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Suit against Redstone is ruled `too late'

A nephew's claim that he was defrauded by the Viacom CEO is tossed.

July 28, 2007|Michael A. Hiltzik | Times Staff Writer

A Massachusetts state judge Friday dismissed a lawsuit brought against Viacom Inc. Chairman and Chief Executive Sumner Redstone by his nephew, ruling that the plaintiff's allegation that he was defrauded by his uncle "arrived more than two decades too late."

Michael Redstone, 50, claimed that he and his late sister, Ruth Ann, were cheated out of their shares of the Redstone family business in two stock sales his uncle engineered in 1972 and 1984. Sumner's own children, Brent and Shari, also were defrauded in the sales, Michael alleged.

He contended that Sumner arranged to repurchase the shares at fraudulently low prices so he could obtain control of the business, National Amusements Inc. The elder Redstone, 84, subsequently built National into a worldwide media conglomerate that today owns controlling interests in Viacom and CBS Inc.

Michael also named his father, Edward Redstone, who participated in the transactions, as a defendant.

Neither Michael nor his attorneys were available Friday to comment on whether they may pursue an appeal. The dismissal by Superior Court Justice Allan van Gestel came on a motion for summary judgment by the defendants.

The judge's action may have repercussions for another Redstone family drama. That's the dispute between Sumner and his daughter, Shari, 53, president of National Amusements and vice chairwoman at Viacom and CBS, over her position in the companies after the billionaire mogul's death.

Although Shari was not likely to join Michael's lawsuit, she might well have exploited testimony and documents produced in its pretrail phase to gain leverage in her increasingly vitriolic battle with her father. Material filed in court before the state judge suspended discovery in May detailed internecine strife and financial maneuvers among the Redstone clan dating back more than 30 years.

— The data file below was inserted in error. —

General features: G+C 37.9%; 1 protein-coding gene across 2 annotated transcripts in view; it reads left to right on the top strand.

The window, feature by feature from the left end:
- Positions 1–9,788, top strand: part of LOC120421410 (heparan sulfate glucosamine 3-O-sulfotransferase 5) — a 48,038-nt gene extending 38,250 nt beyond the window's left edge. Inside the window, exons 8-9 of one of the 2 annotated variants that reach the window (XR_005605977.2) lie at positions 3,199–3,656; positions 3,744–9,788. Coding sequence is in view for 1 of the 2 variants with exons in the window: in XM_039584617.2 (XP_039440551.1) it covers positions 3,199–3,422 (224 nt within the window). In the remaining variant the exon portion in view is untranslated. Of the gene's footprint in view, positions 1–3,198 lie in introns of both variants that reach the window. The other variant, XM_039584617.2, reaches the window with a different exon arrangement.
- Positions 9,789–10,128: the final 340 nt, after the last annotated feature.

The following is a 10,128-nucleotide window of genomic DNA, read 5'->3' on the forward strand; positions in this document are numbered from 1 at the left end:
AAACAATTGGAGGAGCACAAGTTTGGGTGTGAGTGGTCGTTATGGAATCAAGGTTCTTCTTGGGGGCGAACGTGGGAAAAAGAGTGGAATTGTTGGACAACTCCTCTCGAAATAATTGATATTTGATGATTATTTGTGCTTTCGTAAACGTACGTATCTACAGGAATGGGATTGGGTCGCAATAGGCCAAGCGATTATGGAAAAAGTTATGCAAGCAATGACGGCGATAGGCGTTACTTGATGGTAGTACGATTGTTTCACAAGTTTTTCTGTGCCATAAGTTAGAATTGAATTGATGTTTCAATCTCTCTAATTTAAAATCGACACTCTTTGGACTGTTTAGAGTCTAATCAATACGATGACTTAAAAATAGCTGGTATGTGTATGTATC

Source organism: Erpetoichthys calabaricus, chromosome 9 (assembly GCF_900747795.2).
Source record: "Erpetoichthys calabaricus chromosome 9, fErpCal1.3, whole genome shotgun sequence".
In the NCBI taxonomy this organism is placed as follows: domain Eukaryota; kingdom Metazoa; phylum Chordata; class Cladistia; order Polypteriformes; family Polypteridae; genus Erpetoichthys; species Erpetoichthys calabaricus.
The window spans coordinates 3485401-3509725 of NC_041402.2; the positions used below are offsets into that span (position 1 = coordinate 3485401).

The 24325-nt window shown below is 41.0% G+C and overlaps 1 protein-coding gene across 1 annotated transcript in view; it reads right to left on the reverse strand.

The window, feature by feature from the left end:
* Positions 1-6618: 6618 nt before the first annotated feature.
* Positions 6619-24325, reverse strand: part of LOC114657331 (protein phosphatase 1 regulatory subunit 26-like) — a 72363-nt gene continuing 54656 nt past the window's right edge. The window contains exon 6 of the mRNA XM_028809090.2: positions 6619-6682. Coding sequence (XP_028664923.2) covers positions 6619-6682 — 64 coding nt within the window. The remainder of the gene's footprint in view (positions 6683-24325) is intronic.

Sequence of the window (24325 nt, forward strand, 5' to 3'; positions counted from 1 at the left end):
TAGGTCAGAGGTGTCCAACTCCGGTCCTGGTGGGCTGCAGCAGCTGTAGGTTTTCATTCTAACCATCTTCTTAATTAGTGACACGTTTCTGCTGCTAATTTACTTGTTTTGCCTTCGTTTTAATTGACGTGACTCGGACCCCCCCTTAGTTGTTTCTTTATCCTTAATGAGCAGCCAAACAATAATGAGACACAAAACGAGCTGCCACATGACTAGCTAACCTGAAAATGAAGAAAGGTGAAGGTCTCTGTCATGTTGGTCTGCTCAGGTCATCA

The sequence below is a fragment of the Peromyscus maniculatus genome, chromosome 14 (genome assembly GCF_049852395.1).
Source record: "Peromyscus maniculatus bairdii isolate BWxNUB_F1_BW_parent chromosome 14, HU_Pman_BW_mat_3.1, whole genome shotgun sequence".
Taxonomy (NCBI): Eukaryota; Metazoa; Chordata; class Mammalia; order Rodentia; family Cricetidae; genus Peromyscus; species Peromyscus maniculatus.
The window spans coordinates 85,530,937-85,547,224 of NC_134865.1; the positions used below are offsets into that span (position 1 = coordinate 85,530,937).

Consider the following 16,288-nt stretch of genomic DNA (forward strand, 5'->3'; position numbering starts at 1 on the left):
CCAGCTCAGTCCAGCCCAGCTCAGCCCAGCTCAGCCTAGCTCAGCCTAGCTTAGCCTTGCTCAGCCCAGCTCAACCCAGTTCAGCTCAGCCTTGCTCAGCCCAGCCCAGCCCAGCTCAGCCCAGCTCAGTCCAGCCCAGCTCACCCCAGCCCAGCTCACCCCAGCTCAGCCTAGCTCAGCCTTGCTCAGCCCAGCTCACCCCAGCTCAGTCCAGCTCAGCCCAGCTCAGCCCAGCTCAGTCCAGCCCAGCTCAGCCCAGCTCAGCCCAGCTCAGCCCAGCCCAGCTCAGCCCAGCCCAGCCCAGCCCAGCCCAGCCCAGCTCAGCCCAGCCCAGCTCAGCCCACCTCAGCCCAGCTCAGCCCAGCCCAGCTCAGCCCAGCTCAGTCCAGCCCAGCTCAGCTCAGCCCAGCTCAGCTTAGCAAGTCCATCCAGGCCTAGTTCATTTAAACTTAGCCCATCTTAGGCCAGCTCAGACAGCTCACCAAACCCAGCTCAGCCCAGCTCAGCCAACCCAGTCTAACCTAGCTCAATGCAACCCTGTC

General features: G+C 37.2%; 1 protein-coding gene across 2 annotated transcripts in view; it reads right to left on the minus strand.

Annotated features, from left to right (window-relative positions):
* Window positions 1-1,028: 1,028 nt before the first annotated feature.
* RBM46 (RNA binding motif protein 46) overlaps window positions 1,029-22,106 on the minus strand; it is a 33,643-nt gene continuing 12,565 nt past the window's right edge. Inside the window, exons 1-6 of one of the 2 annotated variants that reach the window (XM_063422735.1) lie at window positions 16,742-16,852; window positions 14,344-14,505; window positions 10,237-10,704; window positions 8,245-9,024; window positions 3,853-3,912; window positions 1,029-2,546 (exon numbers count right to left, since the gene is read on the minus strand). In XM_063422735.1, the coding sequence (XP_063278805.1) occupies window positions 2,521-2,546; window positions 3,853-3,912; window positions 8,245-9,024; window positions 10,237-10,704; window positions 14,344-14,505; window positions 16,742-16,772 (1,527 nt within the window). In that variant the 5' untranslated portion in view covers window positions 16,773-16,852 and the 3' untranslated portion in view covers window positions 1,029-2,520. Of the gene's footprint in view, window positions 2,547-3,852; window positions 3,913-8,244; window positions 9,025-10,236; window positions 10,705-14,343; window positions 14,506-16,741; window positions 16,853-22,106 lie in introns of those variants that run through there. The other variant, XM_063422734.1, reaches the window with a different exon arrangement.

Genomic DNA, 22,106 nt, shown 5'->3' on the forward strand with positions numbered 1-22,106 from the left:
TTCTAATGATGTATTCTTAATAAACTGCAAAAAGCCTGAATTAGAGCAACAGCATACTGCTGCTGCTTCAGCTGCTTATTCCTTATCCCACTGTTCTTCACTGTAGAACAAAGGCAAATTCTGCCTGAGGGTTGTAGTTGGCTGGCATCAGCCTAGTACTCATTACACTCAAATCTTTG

At the heart of Michael Redstone's case were the two repurchases of National Amusements shares from trusts established by Mickey Redstone, Sumner's father and the company's founder, for his four grandchildren. The transactions amounted to the acquisition of more than 65% of the company's shares for a total of $26.4 million.

Among Michael's allegations were that the larger transaction in 1984 was based on a company appraisal, performed by an accountant in Sumner's employ, that failed to include hundreds of millions of dollars in securities and real estate owned by the company at the time.

Michael contended that he was unaware of the scope of the fraud in 1972 and 1984 until 2004, when documents relating to the stock sales were produced in connection with a separate lawsuit filed that year by his father. A lawsuit filed in 2006 by Brent, Sumner's son, disclosed more details, he argued.

Because the three-year statute of limitations on fraud claims in Massachusetts runs from the moment a claimant first learns that a fraud was committed, Michael argued that his lawsuit was timely.

But Van Gestel ruled that Michael actually had been aware of the 1984 repurchase at the time it happened, when he was 27 and about to start his studies for a master's degree at a Boston-area business school. He also noted that the trustee of the children's trust at the time, James R. DeGiacomo, was aware of both transactions when they occurred and failed to bring action to block them.

michael.hiltzik@latimes.com

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